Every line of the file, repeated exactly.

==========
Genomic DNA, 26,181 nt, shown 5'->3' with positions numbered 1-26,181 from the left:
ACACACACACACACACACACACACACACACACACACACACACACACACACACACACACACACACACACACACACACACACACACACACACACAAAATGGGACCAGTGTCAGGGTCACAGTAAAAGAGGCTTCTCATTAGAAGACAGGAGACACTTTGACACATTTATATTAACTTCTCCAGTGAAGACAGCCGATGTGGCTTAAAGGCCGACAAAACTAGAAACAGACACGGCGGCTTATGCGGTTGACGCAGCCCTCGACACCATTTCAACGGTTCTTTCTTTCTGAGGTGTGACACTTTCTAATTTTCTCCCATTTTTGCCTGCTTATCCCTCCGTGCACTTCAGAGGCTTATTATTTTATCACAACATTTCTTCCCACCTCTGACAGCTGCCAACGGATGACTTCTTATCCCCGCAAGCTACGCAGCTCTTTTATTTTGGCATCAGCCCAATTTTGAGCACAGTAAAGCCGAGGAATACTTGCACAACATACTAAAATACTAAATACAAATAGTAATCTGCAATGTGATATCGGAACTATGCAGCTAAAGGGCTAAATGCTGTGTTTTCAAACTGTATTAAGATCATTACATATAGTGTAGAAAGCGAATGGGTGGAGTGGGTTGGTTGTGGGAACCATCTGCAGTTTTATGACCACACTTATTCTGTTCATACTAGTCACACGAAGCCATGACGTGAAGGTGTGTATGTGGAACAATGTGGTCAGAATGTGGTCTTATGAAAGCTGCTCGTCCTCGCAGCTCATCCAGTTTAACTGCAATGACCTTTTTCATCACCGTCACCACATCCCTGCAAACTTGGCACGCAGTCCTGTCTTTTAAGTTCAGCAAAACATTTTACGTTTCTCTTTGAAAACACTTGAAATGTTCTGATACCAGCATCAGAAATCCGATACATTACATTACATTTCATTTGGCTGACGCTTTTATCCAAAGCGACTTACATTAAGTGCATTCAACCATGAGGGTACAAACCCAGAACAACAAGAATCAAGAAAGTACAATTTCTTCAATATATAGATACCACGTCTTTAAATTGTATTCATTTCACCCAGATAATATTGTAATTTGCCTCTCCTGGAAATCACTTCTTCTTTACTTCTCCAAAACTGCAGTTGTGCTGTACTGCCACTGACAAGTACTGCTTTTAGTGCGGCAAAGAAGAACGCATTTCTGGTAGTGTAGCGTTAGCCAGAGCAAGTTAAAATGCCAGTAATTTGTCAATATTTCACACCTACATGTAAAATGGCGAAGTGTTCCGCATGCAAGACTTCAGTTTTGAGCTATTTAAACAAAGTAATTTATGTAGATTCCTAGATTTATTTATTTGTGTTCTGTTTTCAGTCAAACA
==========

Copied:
Genomic DNA, 26,181 nt, shown 5'->3' with positions numbered 1-26,181 from the left:
ACACACACACACACACACACACACACACACACACACACACACACACACACACACACACACACACACACACACACACACACACACACACACACAAAATGGGACCAGTGTCAGGGTCACAGTAAAAGAGGCTTCTCATTAGAAGACAGGAGACACTTTGACACATTTATATTAACTTCTCCAGTGAAGACAGCCGATGTGGCTTAAAGGCCGACAAAACTAGAAACAGACACGGCGGCTTATGCGGTTGACGCAGCCCTCGACACCATTTCAACGGTTCTTTCTTTCTGAGGTGTGACACTTTCTAATTTTCTCCCATTTTTGCCTGCTTATCCCTCCGTGCACTTCAGAGGCTTATTATTTTATCACAACATTTCTTCCCACCTCTGACAGCTGCCAACGGATGACTTCTTATCCCCGCAAGCTACGCAGCTCTTTTATTTTGGCATCAGCCCAATTTTGAGCACAGTAAAGCCGAGGAATACTTGCACAACATACTAAAATACTAAATACAAATAGTAATCTGCAATGTGATATCGGAACTATGCAGCTAAAGGGCTAAATGCTGTGTTTTCAAACTGTATTAAGATCATTACATATAGTGTAGAAAGCGAATGGGTGGAGTGGGTTGGTTGTGGGAACCATCTGCAGTTTTATGACCACACTTATTCTGTTCATACTAGTCACACGAAGCCATGACGTGAAGGTGTGTATGTGGAACAATGTGGTCAGAATGTGGTCTTATGAAAGCTGCTCGTCCTCGCAGCTCATCCAGTTTAACTGCAATGACCTTTTTCATCACCGTCACCACATCCCTGCAAACTTGGCACGCAGTCCTGTCTTTTAAGTTCAGCAAAACATTTTACGTTTCTCTTTGAAAACACTTGAAATGTTCTGATACCAGCATCAGAAATCCGATACATTACATTACATTTCATTTGGCTGACGCTTTTATCCAAAGCGACTTACATTAAGTGCATTCAACCATGAGGGTACAAACCCAGAACAACAAGAATCAAGAAAGTACAATTTCTTCAATATATAGATACCACGTCTTTAAATTGTATTCATTTCACCCAGATAATATTGTAATTTGCCTCTCCTGGAAATCACTTCTTCTTTACTTCTCCAAAACTGCAGTTGTGCTGTACTGCCACTGACAAGTACTGCTTTTAGTGCGGCAAAGAAGAACGCATTTCTGGTAGTGTAGCGTTAGCCAGAGCAAGTTAAAATGCCAGTAATTTGTCAATATTTCACACCTACATGTAAAATGGCGAAGTGTTCCGCATGCAAGACTTCAGTTTTGAGCTATTTAAACAAAGTAATTTATGTAGATTCCTAGATTTATTTATTTGTGTTCTGTTTTCAGTCAAACA